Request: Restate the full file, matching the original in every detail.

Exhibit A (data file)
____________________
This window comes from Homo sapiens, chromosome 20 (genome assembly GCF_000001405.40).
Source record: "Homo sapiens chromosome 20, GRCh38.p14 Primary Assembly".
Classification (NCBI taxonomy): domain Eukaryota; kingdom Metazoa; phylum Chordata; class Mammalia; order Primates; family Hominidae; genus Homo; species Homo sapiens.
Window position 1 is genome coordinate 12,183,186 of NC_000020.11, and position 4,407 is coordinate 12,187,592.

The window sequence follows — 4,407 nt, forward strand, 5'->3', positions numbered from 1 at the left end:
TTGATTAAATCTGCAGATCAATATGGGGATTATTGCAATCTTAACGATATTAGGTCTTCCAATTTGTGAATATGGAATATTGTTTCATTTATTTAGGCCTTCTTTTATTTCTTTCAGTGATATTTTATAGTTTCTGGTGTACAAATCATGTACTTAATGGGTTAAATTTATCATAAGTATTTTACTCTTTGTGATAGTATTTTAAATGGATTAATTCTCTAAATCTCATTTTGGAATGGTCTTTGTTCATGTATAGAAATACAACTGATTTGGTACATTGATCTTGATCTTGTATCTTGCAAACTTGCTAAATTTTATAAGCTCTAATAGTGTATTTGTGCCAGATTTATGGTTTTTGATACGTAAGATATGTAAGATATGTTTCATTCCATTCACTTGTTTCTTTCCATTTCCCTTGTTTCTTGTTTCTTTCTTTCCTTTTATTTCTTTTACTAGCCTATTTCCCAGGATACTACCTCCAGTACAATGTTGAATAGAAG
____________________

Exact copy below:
This window comes from Homo sapiens, chromosome 20 (genome assembly GCF_000001405.40).
Source record: "Homo sapiens chromosome 20, GRCh38.p14 Primary Assembly".
Classification (NCBI taxonomy): domain Eukaryota; kingdom Metazoa; phylum Chordata; class Mammalia; order Primates; family Hominidae; genus Homo; species Homo sapiens.
Window position 1 is genome coordinate 12,183,186 of NC_000020.11, and position 4,407 is coordinate 12,187,592.

The window sequence follows — 4,407 nt, forward strand, 5'->3', positions numbered from 1 at the left end:
TTGATTAAATCTGCAGATCAATATGGGGATTATTGCAATCTTAACGATATTAGGTCTTCCAATTTGTGAATATGGAATATTGTTTCATTTATTTAGGCCTTCTTTTATTTCTTTCAGTGATATTTTATAGTTTCTGGTGTACAAATCATGTACTTAATGGGTTAAATTTATCATAAGTATTTTACTCTTTGTGATAGTATTTTAAATGGATTAATTCTCTAAATCTCATTTTGGAATGGTCTTTGTTCATGTATAGAAATACAACTGATTTGGTACATTGATCTTGATCTTGTATCTTGCAAACTTGCTAAATTTTATAAGCTCTAATAGTGTATTTGTGCCAGATTTATGGTTTTTGATACGTAAGATATGTAAGATATGTTTCATTCCATTCACTTGTTTCTTTCCATTTCCCTTGTTTCTTGTTTCTTTCTTTCCTTTTATTTCTTTTACTAGCCTATTTCCCAGGATACTACCTCCAGTACAATGTTGAATAGAAG